What legal rights, if any, do bloggers have? This has been quite a hot topic in the blogosphere the past few months.
By now just about everyone, including the non-bloggers amongst us, have heard about the Queen of the Sky, the trolly dolly who was fired by her airline after publishing photos of herself posing provacatively onboard an airplane. I can’t help but think that, had she just worked for RyanAir, who famously promoted itself on the back of one of their staff members appearing in a reality television programme, that the Queen would not only still be employed but would probably have her likeness on the side of a whole fleet of 727’s!
Many will also be aware of the Apple case in which 3 bloggers were forced to disclose the names of Apple employees who had leaked them information on new product launches.
In response to these and other recent incidents and court cases involving bloggers, the Electronic Frontier Foundation has issued some guidelines for bloggers in the workplace. Unfortunately, the first guideline, that bloggers should try to maintain their anonymity, simply isn’t practical for many of us. As Larry E. Ribstein from the University of Illinois (USA) College of Law recognises in his interesting paper, Initial Reflections on the Law and Economics of Blogging one of the benefits of blogging is that it can be used for marketting one’s services, expertise, and knowledge. Ribstein notes that those providing professional services, for example a lawyer, might give away free advice in their blog as a sort of "loss leader" to secure new business. Ribstein also gives the example of blogging academics who my wish to use their blog to further disseminate their work, something of value both to them as individuals and for the institutions they work for. Indeed, Ribstein initially published early versions of the above article on his blog and used the comments of readers to help refine his ideas.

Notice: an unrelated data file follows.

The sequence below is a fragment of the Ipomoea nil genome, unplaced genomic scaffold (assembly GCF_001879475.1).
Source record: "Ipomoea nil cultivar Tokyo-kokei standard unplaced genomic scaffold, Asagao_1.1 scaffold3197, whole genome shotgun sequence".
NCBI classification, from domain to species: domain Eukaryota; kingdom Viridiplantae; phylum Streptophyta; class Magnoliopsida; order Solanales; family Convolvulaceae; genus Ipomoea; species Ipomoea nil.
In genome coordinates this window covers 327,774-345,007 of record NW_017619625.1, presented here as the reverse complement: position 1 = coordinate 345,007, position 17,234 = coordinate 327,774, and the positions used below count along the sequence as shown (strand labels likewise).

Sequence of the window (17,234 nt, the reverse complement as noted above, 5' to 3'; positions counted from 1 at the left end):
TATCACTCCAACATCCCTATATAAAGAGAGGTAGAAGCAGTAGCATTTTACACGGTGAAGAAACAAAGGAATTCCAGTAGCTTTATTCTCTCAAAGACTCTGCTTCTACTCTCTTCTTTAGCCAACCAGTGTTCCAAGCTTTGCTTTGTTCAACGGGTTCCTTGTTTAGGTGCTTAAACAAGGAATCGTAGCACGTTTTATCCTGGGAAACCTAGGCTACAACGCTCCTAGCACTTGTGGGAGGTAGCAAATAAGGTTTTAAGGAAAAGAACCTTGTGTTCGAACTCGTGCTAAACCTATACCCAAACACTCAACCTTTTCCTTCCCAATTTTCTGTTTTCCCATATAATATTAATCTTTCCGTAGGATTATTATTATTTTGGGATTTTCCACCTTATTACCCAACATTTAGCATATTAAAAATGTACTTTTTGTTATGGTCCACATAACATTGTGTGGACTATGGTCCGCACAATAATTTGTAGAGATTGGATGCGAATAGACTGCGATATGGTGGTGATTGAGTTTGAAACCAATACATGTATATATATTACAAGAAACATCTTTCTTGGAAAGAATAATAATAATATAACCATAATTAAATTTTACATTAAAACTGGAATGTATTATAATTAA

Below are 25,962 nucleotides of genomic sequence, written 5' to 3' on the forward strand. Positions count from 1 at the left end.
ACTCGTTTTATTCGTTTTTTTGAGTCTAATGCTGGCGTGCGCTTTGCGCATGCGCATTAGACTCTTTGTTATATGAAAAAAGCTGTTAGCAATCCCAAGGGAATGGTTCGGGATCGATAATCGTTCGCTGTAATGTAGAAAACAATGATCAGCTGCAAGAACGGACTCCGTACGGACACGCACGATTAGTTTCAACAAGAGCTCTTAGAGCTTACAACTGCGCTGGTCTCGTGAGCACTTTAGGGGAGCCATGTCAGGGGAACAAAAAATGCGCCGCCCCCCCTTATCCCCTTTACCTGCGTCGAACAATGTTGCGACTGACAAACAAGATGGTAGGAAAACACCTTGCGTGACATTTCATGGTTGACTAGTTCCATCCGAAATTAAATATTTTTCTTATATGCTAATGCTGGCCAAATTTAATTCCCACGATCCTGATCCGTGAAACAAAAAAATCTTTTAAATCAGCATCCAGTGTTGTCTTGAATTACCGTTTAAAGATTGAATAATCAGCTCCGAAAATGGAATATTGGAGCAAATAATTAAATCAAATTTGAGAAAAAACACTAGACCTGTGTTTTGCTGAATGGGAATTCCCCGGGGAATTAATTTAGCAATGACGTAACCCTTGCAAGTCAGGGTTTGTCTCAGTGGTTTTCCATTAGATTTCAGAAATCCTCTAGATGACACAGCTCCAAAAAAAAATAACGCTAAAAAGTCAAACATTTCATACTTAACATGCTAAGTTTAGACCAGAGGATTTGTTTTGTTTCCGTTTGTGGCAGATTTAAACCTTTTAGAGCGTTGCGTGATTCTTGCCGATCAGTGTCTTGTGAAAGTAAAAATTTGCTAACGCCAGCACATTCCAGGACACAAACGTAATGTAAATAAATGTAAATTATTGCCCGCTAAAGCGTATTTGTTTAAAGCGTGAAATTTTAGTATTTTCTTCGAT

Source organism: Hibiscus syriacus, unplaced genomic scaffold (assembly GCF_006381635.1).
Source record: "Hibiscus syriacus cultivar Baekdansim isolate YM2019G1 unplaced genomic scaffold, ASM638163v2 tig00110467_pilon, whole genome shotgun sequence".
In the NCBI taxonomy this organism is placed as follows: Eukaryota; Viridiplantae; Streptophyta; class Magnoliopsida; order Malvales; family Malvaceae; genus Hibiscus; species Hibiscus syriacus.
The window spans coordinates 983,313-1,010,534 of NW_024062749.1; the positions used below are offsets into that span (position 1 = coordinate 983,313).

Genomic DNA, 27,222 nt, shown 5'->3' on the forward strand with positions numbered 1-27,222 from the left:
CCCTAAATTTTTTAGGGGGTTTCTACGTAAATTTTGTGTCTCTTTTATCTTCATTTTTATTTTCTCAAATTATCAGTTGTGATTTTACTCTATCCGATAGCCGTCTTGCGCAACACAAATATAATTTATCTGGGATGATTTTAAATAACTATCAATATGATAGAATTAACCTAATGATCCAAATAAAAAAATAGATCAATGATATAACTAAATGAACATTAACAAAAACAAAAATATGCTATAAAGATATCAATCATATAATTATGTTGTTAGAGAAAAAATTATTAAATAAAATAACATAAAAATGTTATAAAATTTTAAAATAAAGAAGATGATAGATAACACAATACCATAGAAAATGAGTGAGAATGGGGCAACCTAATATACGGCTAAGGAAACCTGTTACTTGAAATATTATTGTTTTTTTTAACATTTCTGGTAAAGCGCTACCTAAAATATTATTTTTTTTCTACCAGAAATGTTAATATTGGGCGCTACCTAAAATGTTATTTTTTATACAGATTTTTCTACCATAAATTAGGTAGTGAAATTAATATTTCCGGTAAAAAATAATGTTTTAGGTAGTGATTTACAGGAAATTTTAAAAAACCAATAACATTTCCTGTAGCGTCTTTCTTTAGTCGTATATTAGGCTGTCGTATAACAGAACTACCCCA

Obviously, if you’re a blogger you should avoid libel, contempt of court, and copyright infringement. If you blog from work you might want to check your employment contract, or the terms and use of your employer’s computer network, to see if you are allowed to use their equipment/network for personal use. If you are writing about your work, you might want to look at any confidentiality and intellectual property clauses in your contract. If you are making money off your blog you might want to see if there is an exclusivity clause in your contract prohibiting you from self-employment. It’s a lot to think about and, I suppose, you could always follow the EFF’s advice and remain anonymous – but doesn’t that somewhat defeat the purpose of having a viewpoint?!